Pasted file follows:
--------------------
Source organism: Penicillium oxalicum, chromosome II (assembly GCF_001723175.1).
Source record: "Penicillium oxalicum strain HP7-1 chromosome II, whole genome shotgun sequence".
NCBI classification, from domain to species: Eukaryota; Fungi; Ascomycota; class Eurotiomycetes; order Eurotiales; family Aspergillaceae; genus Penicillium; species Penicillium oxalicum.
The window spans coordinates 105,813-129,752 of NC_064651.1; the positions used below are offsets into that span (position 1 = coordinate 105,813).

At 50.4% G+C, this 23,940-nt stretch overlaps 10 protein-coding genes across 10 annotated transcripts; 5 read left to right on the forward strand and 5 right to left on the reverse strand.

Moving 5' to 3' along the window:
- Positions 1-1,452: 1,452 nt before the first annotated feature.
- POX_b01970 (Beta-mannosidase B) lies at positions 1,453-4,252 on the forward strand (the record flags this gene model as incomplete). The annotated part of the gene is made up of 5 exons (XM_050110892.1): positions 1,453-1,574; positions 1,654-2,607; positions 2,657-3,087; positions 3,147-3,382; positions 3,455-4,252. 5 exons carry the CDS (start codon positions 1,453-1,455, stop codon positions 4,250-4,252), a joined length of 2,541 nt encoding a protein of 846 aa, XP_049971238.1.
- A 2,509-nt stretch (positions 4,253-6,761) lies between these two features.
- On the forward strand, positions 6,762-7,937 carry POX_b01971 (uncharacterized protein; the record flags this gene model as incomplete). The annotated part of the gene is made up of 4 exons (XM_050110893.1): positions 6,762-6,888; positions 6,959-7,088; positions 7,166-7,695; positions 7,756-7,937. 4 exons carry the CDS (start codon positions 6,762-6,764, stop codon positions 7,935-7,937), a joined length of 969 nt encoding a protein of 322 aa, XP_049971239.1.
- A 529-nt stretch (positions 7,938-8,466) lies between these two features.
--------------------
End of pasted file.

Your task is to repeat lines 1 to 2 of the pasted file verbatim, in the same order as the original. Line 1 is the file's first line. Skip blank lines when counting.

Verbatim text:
Source organism: Penicillium oxalicum, chromosome II (assembly GCF_001723175.1).
Source record: "Penicillium oxalicum strain HP7-1 chromosome II, whole genome shotgun sequence".